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''I'm just like a kid with a new train set'', says Sting...
May 19, 2010 

Sting announced his forthcoming world tour and orchestral album Symphonicities with an intimate gig at the iconic Abbey Road studios.

The singer, songwriter and former Police frontman played five songs from different stages of his career, backed by the Royal Philharmonic Concert Orchestra. On this showing, it's a potent pairing.

Sting sat at the microphone amid the 50-plus classical musicians with the assurance that comes from having sold about 100 million albums worldwide. Having won several Grammys and been made a CBE probably helps too. Newly shorn of the beard that gave him something of a priestly air, he looks lean and much younger than his 58 years.

The elegant melancholy of An Englishman in New York, his tribute to Quentin Crisp, gained depth as well as a bongo solo and a call and response ending with the whole orchestra. I Hung My Head benefited hugely from plangent woodwinds and fluttering strings. My Ain True Love, which he composed for the movie Cold Mountain, was stripped down to its Celtic essentials, while Every Little Thing She Does Is Magic bounced exuberantly off the walls. As a bonus, he gave us Next To You, the first song from the first Police album. This hectic, punky number worked surprisingly well with a big band behind it.

With an estimated fortune of 2.8 million, and one of the happiest marriages in showbusiness to his film producer wife Trudie Styler, Sting could be forgiven for taking it easy but he said: "I'm like a kid with a new train set."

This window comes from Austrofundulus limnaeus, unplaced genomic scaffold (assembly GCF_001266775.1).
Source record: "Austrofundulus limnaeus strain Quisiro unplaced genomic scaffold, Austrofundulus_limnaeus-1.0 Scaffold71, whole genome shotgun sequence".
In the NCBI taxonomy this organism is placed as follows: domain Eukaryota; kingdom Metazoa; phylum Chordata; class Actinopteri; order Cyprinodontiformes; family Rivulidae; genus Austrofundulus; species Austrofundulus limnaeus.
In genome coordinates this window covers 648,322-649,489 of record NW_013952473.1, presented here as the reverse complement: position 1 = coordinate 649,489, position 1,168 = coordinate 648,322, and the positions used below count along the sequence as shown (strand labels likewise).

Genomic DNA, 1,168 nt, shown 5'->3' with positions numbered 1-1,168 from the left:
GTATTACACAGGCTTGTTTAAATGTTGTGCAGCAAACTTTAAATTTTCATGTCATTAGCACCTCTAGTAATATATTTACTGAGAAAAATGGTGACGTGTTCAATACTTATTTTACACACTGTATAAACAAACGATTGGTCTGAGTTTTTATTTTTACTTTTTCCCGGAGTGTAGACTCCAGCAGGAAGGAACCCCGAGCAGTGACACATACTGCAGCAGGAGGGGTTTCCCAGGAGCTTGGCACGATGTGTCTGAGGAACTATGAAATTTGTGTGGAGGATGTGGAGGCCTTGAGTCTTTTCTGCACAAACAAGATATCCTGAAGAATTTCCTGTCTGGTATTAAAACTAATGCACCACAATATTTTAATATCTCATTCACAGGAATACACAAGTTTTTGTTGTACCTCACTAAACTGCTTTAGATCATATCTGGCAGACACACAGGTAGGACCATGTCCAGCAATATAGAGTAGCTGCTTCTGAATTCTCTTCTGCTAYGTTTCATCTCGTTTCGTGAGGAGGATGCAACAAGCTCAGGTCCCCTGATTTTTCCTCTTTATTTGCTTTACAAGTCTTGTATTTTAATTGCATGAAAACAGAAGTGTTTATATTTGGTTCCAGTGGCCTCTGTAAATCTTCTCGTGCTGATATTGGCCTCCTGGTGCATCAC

Maybe seeing one of his six children, Coco Sumner, take up the musical baton has re-energised him. Symphonicities continues his restless exploration of the possibilities of music. He recorded an album of Elizabethan lute music in 2006, first experimented with an orchestra in 2008 and released his first, gold-selling album of Christmas songs, If On A Winter's Night, last year.

This is Sting's first major tour since the sell-out Police reunion with former cohorts Andy Summers and Stewart Copeland in 2007-08. He has, however, been keeping his hand in with recent performances for the 21st birthday concert of the Rainforest Trust, which he founded in 1989; for the 40th anniversary of World Day in April; and for the Haiti Telethon in January.

Sting is almost as well-known now for his activism as for his artistry, yet he remains a consummate entertainer at heart. Wild applause greeted the end of his Abbey Road set.

For the last gig of the Police tour at Madison Square Garden he was joined onstage by his three daughters. It remains to be seen whether a duet with Coco is on the cards for the Symphonicities gigs.

The 41-city, 47-date tour begins on June 2 in Vancouver. It reaches London later in the summer.

© The Evening Standard by Nick Curtis

For exclusive photos from rehearsals click here.

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